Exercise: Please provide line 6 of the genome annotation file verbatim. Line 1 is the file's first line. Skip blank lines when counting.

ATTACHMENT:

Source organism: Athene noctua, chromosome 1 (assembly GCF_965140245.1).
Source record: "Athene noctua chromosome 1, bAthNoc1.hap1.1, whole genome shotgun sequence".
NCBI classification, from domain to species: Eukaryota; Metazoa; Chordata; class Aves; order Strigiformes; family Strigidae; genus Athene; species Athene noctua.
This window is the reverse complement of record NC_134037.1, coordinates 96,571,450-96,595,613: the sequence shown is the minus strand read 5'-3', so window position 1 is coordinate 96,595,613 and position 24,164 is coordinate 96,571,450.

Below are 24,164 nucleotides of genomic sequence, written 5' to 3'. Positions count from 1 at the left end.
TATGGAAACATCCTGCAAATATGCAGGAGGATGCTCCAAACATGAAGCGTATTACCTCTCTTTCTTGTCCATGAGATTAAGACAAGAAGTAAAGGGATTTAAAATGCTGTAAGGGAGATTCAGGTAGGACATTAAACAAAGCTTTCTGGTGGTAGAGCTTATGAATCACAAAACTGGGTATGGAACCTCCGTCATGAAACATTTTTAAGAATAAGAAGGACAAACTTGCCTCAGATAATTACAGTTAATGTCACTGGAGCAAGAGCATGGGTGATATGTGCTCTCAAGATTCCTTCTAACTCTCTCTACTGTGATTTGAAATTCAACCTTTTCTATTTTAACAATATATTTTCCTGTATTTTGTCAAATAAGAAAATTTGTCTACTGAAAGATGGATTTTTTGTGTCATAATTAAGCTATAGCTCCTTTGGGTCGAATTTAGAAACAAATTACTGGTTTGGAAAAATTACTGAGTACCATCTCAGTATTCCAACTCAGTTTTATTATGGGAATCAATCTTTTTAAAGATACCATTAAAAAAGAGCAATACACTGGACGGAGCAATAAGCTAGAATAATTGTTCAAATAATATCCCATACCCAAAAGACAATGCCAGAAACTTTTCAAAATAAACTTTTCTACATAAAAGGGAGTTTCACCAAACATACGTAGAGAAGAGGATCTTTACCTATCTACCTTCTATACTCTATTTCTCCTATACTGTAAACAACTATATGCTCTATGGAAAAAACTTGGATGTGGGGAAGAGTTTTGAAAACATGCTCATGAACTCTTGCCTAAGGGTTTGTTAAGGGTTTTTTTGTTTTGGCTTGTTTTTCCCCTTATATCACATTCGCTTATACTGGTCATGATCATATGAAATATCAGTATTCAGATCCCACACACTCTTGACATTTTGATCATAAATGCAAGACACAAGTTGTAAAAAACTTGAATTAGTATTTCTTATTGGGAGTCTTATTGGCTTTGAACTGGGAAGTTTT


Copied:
TATGGAAACATCCTGCAAATATGCAGGAGGATGCTCCAAACATGAAGCGTATTACCTCTCTTTCTTGTCCATGAGATTAAGACAAGAAGTAAAGGGATTTAAAATGCTGTAAGGGAGATTCAGGTAGGACATTAAACAAAGCTTTCTGGTGGTAGAGCTTATGAATCACAAAACTGGGTATGGAACCTCCGTCATGAAACATTTTTAAGAATAAGAAGGACAAACTTGCCTCAGATAATTACAGTTAATGTCACTGGAGCAAGAGCATGGGTGATATGTGCTCTCAAGATTCCTTCTAACTCTCTCTACTGTGATTTGAAATTCAACCTTTTCTATTTTAACAATATATTTTCCTGTATTTTGTCAAATAAGAAAATTTGTCTACTGAAAGATGGATTTTTTGTGTCATAATTAAGCTATAGCTCCTTTGGGTCGAATTTAGAAACAAATTACTGGTTTGGAAAAATTACTGAGTACCATCTCAGTATTCCAACTCAGTTTTATTATGGGAATCAATCTTTTTAAAGATACCATTAAAAAAGAGCAATACACTGGACGGAGCAATAAGCTAGAATAATTGTTCAAATAATATCCCATACCCAAAAGACAATGCCAGAAACTTTTCAAAATAAACTTTTCTACATAAAAGGGAGTTTCACCAAACATACGTAGAGAAGAGGATCTTTACCTATCTACCTTCTATACTCTATTTCTCCTATACTGTAAACAACTATATGCTCTATGGAAAAAACTTGGATGTGGGGAAGAGTTTTGAAAACATGCTCATGAACTCTTGCCTAAGGGTTTGTTAAGGGTTTTTTTGTTTTGGCTTGTTTTTCCCCTTATATCACATTCGCTTATACTGGTCATGATCATATGAAATATCAGTATTCAGATCCCACACACTCTTGACATTTTGATCATAAATGCAAGACACAAGTTGTAAAAAACTTGAATTAGTATTTCTTATTGGGAGTCTTATTGGCTTTGAACTGGGAAGTTTT